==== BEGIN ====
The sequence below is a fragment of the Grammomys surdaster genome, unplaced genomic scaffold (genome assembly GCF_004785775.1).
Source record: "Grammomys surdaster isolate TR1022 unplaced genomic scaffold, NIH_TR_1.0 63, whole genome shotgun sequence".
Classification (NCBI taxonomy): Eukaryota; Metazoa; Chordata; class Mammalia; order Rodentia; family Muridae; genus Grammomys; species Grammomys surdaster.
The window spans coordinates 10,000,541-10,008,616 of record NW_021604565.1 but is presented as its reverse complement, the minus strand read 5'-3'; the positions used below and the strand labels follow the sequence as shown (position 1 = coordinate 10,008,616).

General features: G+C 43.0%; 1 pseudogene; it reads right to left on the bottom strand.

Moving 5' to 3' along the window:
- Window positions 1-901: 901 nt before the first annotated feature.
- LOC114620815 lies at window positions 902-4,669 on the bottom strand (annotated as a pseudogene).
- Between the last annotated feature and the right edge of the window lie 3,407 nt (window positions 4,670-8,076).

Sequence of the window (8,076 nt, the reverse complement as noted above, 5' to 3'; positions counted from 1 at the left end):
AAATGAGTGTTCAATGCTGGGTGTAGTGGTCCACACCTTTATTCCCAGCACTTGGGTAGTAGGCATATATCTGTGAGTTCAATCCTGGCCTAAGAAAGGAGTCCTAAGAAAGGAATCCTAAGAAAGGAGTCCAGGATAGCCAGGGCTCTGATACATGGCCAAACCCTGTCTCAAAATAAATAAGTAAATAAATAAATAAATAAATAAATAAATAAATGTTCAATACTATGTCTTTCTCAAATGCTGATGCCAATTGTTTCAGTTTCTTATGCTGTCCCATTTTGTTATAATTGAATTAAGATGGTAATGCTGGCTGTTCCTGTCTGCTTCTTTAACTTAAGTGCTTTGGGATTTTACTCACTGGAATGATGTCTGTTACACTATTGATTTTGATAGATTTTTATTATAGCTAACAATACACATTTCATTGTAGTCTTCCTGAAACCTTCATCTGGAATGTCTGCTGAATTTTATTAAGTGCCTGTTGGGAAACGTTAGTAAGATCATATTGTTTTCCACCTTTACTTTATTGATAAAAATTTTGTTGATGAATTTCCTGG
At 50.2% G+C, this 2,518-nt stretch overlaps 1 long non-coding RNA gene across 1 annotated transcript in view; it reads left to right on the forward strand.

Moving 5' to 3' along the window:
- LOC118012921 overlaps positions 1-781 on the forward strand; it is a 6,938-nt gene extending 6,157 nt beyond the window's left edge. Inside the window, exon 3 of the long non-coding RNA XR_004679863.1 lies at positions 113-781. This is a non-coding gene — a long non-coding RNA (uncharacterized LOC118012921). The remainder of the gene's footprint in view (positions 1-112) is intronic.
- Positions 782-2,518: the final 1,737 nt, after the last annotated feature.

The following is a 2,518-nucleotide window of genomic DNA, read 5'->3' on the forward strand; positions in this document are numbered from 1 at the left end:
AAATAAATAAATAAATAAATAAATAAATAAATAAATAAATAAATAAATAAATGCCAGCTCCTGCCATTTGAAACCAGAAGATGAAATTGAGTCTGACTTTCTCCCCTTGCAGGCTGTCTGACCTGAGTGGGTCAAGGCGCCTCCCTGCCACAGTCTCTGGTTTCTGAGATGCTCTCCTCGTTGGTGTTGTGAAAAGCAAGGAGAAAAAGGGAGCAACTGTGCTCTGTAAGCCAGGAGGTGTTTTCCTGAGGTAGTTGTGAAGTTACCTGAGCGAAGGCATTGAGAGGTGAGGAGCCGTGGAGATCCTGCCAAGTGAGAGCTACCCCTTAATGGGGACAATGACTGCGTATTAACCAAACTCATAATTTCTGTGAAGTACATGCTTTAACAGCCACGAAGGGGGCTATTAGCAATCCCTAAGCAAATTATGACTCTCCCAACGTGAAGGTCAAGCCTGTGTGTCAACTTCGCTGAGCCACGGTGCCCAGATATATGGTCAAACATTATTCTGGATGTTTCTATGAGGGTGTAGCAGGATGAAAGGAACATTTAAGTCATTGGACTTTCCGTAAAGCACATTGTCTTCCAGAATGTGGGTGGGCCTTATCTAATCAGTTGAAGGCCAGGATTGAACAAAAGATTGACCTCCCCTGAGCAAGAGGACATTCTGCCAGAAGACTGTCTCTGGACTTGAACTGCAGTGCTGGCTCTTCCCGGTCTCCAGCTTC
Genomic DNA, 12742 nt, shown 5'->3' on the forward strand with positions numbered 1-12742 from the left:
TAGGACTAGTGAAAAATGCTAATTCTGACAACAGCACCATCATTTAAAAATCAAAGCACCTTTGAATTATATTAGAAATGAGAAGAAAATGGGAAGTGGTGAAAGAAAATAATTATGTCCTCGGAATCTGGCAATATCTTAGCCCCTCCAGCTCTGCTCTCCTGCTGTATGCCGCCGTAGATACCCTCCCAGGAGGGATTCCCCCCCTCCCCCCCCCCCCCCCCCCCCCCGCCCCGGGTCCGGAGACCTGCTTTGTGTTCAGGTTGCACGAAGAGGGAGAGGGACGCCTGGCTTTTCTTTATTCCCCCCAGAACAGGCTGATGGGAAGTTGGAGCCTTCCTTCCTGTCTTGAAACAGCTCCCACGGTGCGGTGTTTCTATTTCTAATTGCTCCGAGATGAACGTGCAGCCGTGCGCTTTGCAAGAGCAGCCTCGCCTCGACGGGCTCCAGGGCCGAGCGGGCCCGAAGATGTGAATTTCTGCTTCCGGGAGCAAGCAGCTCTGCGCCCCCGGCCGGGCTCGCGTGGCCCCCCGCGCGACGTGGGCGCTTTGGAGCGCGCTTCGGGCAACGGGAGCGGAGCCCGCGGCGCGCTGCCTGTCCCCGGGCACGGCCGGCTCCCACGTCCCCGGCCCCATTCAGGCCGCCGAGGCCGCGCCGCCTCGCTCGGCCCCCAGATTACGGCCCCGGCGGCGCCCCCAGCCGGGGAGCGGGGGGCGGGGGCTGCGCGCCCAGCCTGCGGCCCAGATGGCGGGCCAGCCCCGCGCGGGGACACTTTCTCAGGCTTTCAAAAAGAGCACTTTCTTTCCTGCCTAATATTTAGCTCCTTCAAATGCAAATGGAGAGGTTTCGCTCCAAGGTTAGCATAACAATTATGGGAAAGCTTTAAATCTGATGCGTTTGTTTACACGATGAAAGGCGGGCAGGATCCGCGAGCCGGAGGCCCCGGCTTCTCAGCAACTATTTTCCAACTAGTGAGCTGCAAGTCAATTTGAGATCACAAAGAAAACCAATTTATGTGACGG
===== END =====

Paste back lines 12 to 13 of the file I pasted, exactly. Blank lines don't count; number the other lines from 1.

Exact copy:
At 50.2% G+C, this 2,518-nt stretch overlaps 1 long non-coding RNA gene across 1 annotated transcript in view; it reads left to right on the forward strand.

Moving 5' to 3' along the window: